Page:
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If I plug in an USB 2.0 device (e.g. mouse, keyboard) into a USB 3.0 port, will the controller still use polling to acquire input data (e.g. keypresses/movements) from the device?

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I have a related question if someone is interested in answering: Maximizing speed of USB 2.0 clients on USB 3.0 hub – Kozuch May 15 at 16:59

Quoting from Wikipedia:

In USB 3.0, dual-bus architecture is used to allow both USB 2.0 (Full Speed, Low Speed, or High Speed) and USB 3.0 (Super Speed) operations to take place simultaneously, thus providing backward compatibility. Connections are such that they also permit forward compatibility, that is, running USB 3.0 devices on USB 2.0 ports. The structural topology is the same, consisting of a tiered star topology with a root hub at level 0 and hubs at lower levels to provide bus connectivity to devices.

And from "SuperSpeed USB 3.0 FAQ" at Everything Usb

[...] Continuous device polling is eliminated [...] Furthermore, the signaling method, while still host-directed, is now asynchronous instead of polling [...]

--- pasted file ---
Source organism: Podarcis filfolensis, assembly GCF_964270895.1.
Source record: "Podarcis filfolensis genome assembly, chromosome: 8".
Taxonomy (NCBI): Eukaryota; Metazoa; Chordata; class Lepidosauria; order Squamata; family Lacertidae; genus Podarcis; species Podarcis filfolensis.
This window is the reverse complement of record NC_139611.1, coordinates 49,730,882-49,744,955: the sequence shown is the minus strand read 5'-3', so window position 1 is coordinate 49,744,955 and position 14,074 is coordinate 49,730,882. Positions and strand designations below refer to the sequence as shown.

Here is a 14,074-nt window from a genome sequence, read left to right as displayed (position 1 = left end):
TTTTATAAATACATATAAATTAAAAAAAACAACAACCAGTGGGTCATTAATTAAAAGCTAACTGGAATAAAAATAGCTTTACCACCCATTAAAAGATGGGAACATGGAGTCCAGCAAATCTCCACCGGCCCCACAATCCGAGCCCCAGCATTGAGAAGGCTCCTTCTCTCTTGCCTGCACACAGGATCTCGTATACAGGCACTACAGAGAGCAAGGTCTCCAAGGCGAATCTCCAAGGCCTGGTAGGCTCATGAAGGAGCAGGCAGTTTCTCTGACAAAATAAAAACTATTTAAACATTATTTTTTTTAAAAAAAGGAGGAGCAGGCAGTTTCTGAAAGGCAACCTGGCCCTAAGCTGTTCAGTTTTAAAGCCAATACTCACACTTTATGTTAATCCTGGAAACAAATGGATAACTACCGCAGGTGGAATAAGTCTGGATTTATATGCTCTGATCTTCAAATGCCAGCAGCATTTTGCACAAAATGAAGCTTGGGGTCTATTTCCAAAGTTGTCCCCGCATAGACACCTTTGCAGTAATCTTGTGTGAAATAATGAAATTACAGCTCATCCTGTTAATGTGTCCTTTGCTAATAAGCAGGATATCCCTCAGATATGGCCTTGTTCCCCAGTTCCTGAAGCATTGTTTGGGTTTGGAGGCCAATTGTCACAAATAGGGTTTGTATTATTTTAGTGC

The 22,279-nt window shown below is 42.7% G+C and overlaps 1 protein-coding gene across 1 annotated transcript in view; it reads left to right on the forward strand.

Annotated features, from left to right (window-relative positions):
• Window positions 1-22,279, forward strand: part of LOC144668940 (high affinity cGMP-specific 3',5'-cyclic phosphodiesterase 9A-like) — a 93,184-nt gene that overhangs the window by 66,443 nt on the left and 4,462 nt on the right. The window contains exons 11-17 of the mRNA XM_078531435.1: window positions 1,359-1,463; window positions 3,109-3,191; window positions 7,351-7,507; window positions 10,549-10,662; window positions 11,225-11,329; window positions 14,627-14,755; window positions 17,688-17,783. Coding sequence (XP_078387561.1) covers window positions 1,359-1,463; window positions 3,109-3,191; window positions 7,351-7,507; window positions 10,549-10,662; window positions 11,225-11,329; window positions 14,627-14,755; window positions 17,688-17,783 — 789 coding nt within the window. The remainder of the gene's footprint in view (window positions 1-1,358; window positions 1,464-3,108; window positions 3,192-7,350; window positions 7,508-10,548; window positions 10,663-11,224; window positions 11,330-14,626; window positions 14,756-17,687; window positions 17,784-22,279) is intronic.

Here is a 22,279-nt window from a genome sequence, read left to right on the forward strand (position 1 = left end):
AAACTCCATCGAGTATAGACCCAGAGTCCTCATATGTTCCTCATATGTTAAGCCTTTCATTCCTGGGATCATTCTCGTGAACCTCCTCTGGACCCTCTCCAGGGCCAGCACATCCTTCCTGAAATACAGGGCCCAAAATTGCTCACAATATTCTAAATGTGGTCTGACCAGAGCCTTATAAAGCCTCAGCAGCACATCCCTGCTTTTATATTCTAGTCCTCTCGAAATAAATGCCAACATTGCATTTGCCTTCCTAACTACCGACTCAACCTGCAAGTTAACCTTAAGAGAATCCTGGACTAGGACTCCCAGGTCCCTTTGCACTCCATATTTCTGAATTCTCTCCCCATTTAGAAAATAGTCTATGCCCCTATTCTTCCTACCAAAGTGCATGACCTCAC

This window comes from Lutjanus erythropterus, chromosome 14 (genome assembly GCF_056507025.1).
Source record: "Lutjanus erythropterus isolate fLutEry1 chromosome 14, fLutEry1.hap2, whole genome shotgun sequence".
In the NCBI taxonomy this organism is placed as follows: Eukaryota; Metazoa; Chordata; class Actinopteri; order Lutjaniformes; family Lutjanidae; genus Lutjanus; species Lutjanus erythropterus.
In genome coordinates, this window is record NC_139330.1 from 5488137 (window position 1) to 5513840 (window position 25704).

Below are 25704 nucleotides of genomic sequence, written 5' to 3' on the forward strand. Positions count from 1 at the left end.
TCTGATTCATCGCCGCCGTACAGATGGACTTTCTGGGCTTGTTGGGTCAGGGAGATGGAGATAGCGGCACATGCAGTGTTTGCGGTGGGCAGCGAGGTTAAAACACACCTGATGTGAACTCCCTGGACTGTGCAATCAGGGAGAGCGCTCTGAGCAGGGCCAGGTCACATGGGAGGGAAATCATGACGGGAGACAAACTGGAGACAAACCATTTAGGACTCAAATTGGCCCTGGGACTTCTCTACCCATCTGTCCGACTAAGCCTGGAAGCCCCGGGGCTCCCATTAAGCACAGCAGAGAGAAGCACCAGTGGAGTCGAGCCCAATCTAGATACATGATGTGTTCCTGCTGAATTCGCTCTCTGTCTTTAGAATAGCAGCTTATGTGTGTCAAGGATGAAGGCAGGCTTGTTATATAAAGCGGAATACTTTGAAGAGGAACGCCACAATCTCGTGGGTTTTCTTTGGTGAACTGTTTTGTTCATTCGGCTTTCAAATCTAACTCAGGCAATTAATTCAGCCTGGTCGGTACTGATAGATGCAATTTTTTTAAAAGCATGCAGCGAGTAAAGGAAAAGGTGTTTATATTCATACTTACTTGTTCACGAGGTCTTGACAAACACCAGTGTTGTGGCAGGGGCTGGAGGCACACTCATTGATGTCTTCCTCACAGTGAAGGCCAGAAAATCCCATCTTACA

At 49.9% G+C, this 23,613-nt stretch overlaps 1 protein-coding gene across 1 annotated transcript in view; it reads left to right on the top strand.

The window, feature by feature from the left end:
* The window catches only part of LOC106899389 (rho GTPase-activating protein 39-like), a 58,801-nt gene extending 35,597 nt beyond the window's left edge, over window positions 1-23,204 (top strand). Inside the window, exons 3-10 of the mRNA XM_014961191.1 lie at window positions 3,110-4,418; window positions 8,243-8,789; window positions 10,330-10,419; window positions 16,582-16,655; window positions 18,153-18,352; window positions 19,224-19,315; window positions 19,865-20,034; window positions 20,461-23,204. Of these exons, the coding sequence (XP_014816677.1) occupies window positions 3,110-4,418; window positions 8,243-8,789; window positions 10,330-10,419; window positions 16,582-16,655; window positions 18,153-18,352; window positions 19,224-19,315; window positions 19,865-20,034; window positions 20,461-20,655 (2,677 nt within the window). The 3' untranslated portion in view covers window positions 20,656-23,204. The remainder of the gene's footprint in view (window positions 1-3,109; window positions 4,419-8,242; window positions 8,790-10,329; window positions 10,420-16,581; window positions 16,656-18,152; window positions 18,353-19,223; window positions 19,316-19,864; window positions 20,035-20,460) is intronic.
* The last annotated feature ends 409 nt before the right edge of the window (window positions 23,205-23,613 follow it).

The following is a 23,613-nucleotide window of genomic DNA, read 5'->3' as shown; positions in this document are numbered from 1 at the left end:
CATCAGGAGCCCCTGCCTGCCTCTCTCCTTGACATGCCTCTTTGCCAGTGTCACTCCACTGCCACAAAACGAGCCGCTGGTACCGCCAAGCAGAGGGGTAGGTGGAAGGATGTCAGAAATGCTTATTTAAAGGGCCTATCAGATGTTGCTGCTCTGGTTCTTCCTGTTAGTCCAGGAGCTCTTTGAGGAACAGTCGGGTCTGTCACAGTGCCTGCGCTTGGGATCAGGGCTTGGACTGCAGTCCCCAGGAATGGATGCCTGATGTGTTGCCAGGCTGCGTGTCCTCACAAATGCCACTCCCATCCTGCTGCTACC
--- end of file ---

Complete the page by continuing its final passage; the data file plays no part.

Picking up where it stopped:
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Thanks. I read something like that, but I wasn't sure if the asynchronous (interrupt based) sampling only applies when a USB 3.0 device is connected, or if it applies with USB 2.0 as well. – Maxius May 15 '13 at 0:23
It only applies to USB 3.0 devices. USB 2.0 devices don't know how to "speak" the USB 3.0 protocol. – Jamie Hanrahan Feb 6 at 6:04

Unless the controller is somehow intentionally or unintentionally not backwards compatible the USB 3.0 should be able to "mimic" all the correct aspects of the USB 2.0 controller so that the hardware functions as if plugged into a USB 2.0 port. Continuous device polling was eliminated on USB 3.0 compliant devices because of architecture changes in how USB 3.0 transmits that type of data, not because the capability was simply removed.

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